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UMN App Developer’s Club to create Gopher Tunnels app

The app would help navigate the Gopher Way’s tunnels.
Image by Shalom Berhane
Students walking through the Ferguson Hall Gopher Way tunnels on Wednesday. The club plans to finish this project by summer.

The University of Minnesota’s App Developer’s Club (ADC) is creating an app to help people navigate the Gopher Way’s tunnels, which are a popular method of navigating the East Bank, West Bank and St. Paul campuses.

By working on the app, ADC aims to allow students to learn about different ways of developing software, networking with other students and exploring projects.

According to Tobias Fimpel, a geographic information system developer at the University, the tunnels cover approximately 88 buildings across the Twin Cities campus. 

John Mark Lucas, the transportation programs manager for the University’s Parking and Transportation Services (PTS), said the tunnels’ purpose is navigation assisting for weather and distance purposes.

“It’s helpful to stay out of the weather when it’s too cold or even when it’s too hot outside,” Lucas said. 

Victor Hofstetter, an ADC member and a second-year international student from Brazil, said he came up with the idea for the app because he wanted to use the tunnels while avoiding the Minnesota winter weather.

“I was always using Google Maps to figure out where to go, but Google Maps doesn’t support the tunnels,” Hofstetter said. “So, I figured, ‘What if we made a Google Maps that does support the tunnels?’”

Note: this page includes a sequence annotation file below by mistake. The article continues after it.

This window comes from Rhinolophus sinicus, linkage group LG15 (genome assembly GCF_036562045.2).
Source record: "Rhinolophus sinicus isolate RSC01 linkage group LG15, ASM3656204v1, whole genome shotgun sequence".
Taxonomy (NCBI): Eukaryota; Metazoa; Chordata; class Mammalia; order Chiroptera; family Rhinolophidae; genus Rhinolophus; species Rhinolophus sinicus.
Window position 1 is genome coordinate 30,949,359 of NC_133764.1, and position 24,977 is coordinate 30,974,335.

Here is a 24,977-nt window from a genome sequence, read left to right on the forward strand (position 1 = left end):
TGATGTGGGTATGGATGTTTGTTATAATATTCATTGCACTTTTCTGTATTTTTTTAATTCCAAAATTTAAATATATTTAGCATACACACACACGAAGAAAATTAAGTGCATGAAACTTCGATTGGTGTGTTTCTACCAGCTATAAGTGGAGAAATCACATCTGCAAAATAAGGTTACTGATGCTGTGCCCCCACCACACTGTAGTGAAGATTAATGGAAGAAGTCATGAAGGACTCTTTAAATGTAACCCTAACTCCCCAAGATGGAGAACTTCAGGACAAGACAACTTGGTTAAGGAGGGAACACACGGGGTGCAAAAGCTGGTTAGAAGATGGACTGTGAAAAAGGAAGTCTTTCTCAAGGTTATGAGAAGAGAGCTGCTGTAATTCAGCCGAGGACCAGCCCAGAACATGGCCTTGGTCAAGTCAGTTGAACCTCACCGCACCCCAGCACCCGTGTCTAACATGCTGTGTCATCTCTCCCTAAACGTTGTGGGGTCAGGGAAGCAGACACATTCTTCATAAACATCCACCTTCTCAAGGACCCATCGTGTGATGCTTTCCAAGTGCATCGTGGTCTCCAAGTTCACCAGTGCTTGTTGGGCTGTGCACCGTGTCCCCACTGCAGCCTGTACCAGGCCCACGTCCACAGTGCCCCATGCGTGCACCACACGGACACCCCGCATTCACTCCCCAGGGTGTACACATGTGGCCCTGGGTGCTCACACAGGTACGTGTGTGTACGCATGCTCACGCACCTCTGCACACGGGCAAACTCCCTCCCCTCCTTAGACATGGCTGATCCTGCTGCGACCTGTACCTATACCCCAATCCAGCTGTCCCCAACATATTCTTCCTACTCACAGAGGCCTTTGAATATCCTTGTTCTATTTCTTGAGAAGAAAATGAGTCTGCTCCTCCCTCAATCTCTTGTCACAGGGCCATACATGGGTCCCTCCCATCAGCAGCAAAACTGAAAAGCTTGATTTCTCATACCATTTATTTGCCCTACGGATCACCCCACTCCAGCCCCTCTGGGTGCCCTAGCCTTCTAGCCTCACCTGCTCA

Hofstetter added there are a lot of unknowns regarding the tunnels in terms of navigation and where they are located.

“There’s a lot of people who don’t know about the tunnels, and the hope is that Gopher Tunnels will make that a little easier,” Hofstteter said.

Matt Moskalik, a third-year student, said the tunnels are easy to get lost in.

“I don’t think the resources the University provided are very helpful,” Moskalik said. “There are signs, but they’re still confusing.” 

According to Lucas, there are different elements working together to help students find their way around the tunnels.

“There are different iterations of a walking guide where it gives you a printed map and an online map that you can search via the PTS website,” Lucas said.

According to a statement from Capital Project Management, the University Services Staff has spent this academic year focusing on improving navigation in the tunnel system.

“Since Fall 2023, the University Services staff have conducted an inventory of the current Gopher Way system, revised online maps to support navigation and defined a potential for change among multiple different locations within the system,” the statement said.

The statement added the goal of this work is to make system wayfinding more effective using interior features, such as paint, sign markers and digital and physical maps. 

Gideon Tan, ADC president, said the app will have a similar format to Google Maps, where you can search for a destination and the app will tell you the best path while considering the amount of time spent outside.

“People know about the tunnels, but they are put off by how complicated and confusing they can be,” Tan said.